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Managing Buildings During COVID-19 Lockdown

06.05.2020, 19:17

Managing Buildings During COVID-19 Lockdown

Testing and compliance service SOCOTEC has published guidance on managing idle buildings during the COVID-19 pandemic.

With significant numbers of employees working from home, and many businesses temporarily closed, buildings and structures across the UK are sitting idle and risk damage from fire, arson, water damage, and vandalism.

In the guide, SOCOTEC’s Health and Safety team provides advice on conducing building risk assessments and providing for regular reviews and updates to accommodate the rapidly changing response to the pandemic.

The organisation emphasises that FMs should pay particular attention to the following areas when performing building risk assessments:

Insurance

It is important that the insurance company is made aware of the change in use of the building as soon as you know that the building, or even just part of it, is to become idle or disused. Discussions regarding amended risk assessments, maintenance and new management arrangements should be held and recorded.

Fire risks

According to statistics published by the National Fire Chiefs Council in the UK, arson accounted for 50.5 per cent of all fires attended in 2017/18 by Fire & Rescue Services in the whole of the United Kingdom (of the 213,782 fires attended, 108,024 were deliberate). This is the largest single cause of fire attended by Fire & Rescue Services.

Idle buildings are at increased risk from arson. Arrangements to prevent and reduce the risk of arson attacks include:

  • Redirecting mail
  • Sealing up any letter boxes
  • Ensure that all windows and doors have secure locks, and these are used
  • Board up all accessible windows with secure panels
  • Secure access ladders.

There will be an opportunity to review the fire loading associated within the building and measures to remove any combustible items (including fixtures/fittings) that might provide fuel for a fire. Consideration of de-fuelling the idle building should be made. Any oil tanks should be emptied, valve hoods fitted to external LPG tank controls should be closed and locked shut and measures to keep the tank stands clear of vegetation should be made.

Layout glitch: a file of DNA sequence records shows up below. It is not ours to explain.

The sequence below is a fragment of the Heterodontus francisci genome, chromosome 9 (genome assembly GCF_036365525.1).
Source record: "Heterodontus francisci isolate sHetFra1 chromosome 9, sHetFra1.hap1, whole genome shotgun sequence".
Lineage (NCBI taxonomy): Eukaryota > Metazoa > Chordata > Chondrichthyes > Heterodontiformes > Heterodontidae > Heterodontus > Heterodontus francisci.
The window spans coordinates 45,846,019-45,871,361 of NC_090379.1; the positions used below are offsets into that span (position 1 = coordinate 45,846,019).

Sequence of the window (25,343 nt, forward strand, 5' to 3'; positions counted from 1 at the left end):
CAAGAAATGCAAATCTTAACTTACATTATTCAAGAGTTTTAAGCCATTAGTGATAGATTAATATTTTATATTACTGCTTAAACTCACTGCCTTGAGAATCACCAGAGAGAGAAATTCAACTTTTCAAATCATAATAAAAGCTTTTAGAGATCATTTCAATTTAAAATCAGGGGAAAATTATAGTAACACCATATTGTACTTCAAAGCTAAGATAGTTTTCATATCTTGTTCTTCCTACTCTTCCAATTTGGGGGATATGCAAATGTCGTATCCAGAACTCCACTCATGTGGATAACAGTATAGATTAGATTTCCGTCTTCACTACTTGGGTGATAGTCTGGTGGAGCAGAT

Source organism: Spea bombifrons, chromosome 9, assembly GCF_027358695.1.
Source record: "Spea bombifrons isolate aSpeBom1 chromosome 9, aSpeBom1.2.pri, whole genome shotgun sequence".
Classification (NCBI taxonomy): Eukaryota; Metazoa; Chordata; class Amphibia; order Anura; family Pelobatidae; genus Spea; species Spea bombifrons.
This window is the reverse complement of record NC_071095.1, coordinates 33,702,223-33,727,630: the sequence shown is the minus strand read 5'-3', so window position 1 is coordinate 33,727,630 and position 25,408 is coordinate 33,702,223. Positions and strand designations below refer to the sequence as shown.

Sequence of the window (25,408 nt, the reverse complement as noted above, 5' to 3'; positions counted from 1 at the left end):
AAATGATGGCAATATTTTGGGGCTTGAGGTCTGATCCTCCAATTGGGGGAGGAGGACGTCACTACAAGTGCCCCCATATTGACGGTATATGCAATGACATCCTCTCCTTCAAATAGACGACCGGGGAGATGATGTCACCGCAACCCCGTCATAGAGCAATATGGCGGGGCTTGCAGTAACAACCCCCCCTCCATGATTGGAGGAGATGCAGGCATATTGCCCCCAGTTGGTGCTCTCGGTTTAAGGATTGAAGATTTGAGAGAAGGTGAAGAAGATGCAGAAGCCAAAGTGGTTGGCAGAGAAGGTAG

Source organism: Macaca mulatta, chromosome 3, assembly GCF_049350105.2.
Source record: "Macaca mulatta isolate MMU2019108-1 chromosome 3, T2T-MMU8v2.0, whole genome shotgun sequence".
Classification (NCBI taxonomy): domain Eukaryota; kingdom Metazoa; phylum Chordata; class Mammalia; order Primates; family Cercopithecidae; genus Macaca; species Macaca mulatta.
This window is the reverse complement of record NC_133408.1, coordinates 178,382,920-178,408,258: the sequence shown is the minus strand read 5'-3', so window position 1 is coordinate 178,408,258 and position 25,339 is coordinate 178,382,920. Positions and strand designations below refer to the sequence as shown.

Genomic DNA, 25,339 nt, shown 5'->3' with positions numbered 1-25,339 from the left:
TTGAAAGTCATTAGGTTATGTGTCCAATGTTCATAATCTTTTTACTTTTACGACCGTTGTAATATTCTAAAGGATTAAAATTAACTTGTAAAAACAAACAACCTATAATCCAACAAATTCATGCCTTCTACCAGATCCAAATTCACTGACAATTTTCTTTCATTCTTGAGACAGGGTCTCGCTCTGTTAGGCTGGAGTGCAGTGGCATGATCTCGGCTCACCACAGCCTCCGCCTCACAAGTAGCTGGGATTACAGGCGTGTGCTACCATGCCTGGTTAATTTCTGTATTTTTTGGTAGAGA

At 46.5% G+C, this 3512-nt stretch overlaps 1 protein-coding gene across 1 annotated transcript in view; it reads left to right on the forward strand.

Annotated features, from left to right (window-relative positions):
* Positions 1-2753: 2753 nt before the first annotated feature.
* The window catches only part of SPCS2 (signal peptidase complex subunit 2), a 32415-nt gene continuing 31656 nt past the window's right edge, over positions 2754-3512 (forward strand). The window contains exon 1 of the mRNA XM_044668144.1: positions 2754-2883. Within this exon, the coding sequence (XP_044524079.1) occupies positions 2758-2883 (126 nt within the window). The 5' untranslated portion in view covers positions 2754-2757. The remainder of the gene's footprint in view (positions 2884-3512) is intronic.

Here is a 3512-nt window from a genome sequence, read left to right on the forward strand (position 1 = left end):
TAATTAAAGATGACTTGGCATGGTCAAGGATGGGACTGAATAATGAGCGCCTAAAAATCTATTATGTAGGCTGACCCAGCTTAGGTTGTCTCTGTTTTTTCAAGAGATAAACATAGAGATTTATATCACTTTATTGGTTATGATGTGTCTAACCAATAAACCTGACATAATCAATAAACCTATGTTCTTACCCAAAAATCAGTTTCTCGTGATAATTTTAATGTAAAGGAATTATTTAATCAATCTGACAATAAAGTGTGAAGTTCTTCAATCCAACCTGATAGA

Waste management

Additional measures to address waste management risk should include ensuring that external waste bins are emptied and securing them well away from the building. Skips (ideally a totally enclosed and lockable all-metal type) should be removed at the earliest opportunity and, until then, placed as far away from buildings as possible (at least 10 metres away).

Isolating gas, electricity and water resources

Other than where they’re required for fire, security, safety, or environmental systems, if possible, the gas, electricity and water sources which supply the building should be isolated.

Water supplies, except those for operational fire sprinkler and other fire suppression systems (that you have checked are safe to leave on) should be drained down and isolated.